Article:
• oooh I’d love to see your garlic mortar and pestle Celia, have you ever “IMK’d” it before? You know, before the invention of food processors, little old Lebanese women would pound garlic in their M&P for up to 45 minutes to get the creamy consistency! Thank goodness for food processors and blenders!

  5. Lisa as much as I love garlic I can’t stand it when the husband eats it!He begs me to make it for him to eat with bbq’ed chicken, or slathered on Lebanese bread but you’re right…when only one person in the family eats it, it’s horror!!! I can’t breathe! LOL…I’ve split mine that many times that I want to chuck the processor out the window!.A friend suggested that when first grinding the garlic with salt, add 2 tsp of cornflour to give it a fluffy consistency if you’re against using the raw egg…just a thought. I’d better hide this from hubby or else he’ll want some! NOW!

    • oh yes Lina, you’re going to have to eat some too if he’s to eat it, it won’t work if only one person does!!! I’ve never tried the cornflour tip, thanks for sharing! I have to admit, I’ve had mine split a few times but I’ve been able to rescue it with icy cold water. Not sure why, but it does wonders and emulsifies immediately! Try the blender version, I’ve found it to be more reliable 🙂

  6. Looks like I’ll be glowing in the dark!!!! I was expecting yoghurt in the list of ingredients from the first photograph so this is a bit of a surprise. I’ve been through 2 food processors already in the last 10 months because the motors keep burning out on me. Can’t wait til I get home and bring a decent one back with me – no doubt Made in China!!

    • Oh Nancy! I had a good giggle!
      No definitely no yoghurt, that’s ALL garlic. I’m telling you, its so pungent, its scary! Try the blender version Nancy, its definitely easier and only takes about 3 minutes to make 🙂

  7. Got lots of garlic needing to be used before it sprouts. This is definitely going into the machine this weekend! Then I think spread lavishiously over some grilled turkish bread.

  8. I live semi-rurally but have five large supermarkets within a 10 km radius. None of them have even sold Chinese garlic for about 1 1/2 years or so . . . thank God!! Am ‘lucky’: love garlic, use it heaps but get no garlic breath or smell at all! Absolutely adore the dip and do the raw egg version with local organic eggs – I actually use rice bran oil with great success ~ use this for a lot in the kitchen when oilve oil is unsuitable!!

    • You’re very lucky Eha, We have it the other way around. The supermarkets all sell the terrible and bleached Chinese garlic and you have to dig around to find quality Australian grown. I buy mine from our local farmers markets at around $40 per kilo compared to the $5 per kilo for the Chinese. So totally worth it though.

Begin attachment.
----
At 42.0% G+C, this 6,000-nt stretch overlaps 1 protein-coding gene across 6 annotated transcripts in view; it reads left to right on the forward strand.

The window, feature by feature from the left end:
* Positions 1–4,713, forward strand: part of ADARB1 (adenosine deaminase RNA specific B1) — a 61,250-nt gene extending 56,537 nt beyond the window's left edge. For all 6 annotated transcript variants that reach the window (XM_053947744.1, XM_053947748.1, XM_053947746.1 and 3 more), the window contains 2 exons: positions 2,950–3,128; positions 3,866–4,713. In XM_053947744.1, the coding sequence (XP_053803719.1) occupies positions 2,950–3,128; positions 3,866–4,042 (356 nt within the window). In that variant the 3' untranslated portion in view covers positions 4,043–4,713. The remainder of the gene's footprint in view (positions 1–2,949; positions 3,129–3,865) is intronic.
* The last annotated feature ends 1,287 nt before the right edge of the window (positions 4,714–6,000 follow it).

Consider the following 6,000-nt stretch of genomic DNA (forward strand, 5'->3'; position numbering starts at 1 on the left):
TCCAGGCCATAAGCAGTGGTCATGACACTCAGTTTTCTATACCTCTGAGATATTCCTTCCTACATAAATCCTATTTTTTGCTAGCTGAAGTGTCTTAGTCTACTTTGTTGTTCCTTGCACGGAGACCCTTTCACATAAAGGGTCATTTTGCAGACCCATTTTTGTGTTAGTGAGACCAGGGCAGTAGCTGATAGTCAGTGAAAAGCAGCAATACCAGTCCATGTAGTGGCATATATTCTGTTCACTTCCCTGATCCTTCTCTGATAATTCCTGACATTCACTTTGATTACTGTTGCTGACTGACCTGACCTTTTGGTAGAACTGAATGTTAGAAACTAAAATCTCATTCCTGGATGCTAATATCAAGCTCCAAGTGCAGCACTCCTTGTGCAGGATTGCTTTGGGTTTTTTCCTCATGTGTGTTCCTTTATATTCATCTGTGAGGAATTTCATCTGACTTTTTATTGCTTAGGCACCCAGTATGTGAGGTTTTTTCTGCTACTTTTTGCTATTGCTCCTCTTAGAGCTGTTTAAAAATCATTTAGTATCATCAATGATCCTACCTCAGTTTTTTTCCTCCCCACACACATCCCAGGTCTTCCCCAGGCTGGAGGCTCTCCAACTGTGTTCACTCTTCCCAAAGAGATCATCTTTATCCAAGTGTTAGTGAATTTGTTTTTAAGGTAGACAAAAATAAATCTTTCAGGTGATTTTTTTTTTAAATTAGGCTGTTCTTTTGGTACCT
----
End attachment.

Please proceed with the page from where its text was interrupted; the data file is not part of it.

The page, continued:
I’ll give rice bran oil a try next time, I’ve never used it before, thanks for the tip!! x

      • Lisa ~ I am surprised about the garlic ’cause I am talking about Tahmoor Woolworths, Picton Coles etc – all withdrew the white Chinese string bags ages ago! Basically all sell loose Australian and/or Chilean which looks like the ‘good’ Australian! And these are quite ‘ordinary’ s’markets!! Sugar!!!! The rice bran is a bit expensive for large family/parties etc about $5 for small bottle but it has a lovely mouth feel and no real taste of its own . .

  9. Ok, I am interested in Version 2 Lisa, but I need more details. I have a Vitamix which is a pretty heavy duty blender. Should I put it on a pretty low speed before I add the egg white? Then in the second para you say put it on its lowest speed – does it stay at its lowest for the rest of the time? The Vitamix has 10 speeds plus a ” fast as hell”. Are we talking 1 here? Which version tastes better?

    • Mmmm not sure Glenda, I don’t have any experience using a Vitamix. I would go with your suggestion of working it on the slow speed before you add the egg white. I don’t think it matters too much if it’s on the same speed the whole time. Trial and error. Let me know how you go!

  10. This looks like a great and flavour packed recipe. it would kill me unfortunately I cant eat too much garlic but, it must be so good with pickles and with chicken

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  12. I have tried this with Lebanese friends and OMG it is so full on. They laughed at me watching my face as I tried it with Lebanese bread. I’d definitely eat it if suffering from a cold!! Love your last sentence 😉

  13. Lisa, I made your second version and it worked. Bloody potent ….
    I also tried making some using a recipe from one of my cookbooks and I got a nice jar of salty, garlicy oil.

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  17. Hi Lisa,

    Absolutely love Toum, would you happen to know what the Lebanise charcoal chicken places baste their chicken with, i recently moved away from Sydney and now i cant get my fix of that delicious chicken and Toum.